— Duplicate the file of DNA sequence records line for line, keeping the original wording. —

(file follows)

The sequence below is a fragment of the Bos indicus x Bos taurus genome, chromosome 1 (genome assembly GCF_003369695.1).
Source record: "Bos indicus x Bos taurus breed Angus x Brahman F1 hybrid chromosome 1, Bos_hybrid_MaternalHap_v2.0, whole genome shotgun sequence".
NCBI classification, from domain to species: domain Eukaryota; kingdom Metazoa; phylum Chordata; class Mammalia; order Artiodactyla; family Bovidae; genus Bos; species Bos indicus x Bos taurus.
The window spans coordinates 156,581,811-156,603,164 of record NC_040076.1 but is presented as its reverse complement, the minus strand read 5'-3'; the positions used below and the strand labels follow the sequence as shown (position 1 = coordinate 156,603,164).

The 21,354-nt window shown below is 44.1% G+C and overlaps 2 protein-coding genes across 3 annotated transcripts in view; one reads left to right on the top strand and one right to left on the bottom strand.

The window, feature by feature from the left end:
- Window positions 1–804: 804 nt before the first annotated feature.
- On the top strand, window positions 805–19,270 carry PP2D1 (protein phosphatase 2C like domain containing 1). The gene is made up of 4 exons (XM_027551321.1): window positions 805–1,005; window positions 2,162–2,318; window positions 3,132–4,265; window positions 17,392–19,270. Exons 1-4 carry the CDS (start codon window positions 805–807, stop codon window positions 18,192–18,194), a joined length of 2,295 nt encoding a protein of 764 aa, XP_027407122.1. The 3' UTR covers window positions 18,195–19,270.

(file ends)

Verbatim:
The sequence below is a fragment of the Bos indicus x Bos taurus genome, chromosome 1 (genome assembly GCF_003369695.1).
Source record: "Bos indicus x Bos taurus breed Angus x Brahman F1 hybrid chromosome 1, Bos_hybrid_MaternalHap_v2.0, whole genome shotgun sequence".
NCBI classification, from domain to species: domain Eukaryota; kingdom Metazoa; phylum Chordata; class Mammalia; order Artiodactyla; family Bovidae; genus Bos; species Bos indicus x Bos taurus.
The window spans coordinates 156,581,811-156,603,164 of record NC_040076.1 but is presented as its reverse complement, the minus strand read 5'-3'; the positions used below and the strand labels follow the sequence as shown (position 1 = coordinate 156,603,164).

The 21,354-nt window shown below is 44.1% G+C and overlaps 2 protein-coding genes across 3 annotated transcripts in view; one reads left to right on the top strand and one right to left on the bottom strand.

The window, feature by feature from the left end:
- Window positions 1–804: 804 nt before the first annotated feature.
- On the top strand, window positions 805–19,270 carry PP2D1 (protein phosphatase 2C like domain containing 1). The gene is made up of 4 exons (XM_027551321.1): window positions 805–1,005; window positions 2,162–2,318; window positions 3,132–4,265; window positions 17,392–19,270. Exons 1-4 carry the CDS (start codon window positions 805–807, stop codon window positions 18,192–18,194), a joined length of 2,295 nt encoding a protein of 764 aa, XP_027407122.1. The 3' UTR covers window positions 18,195–19,270.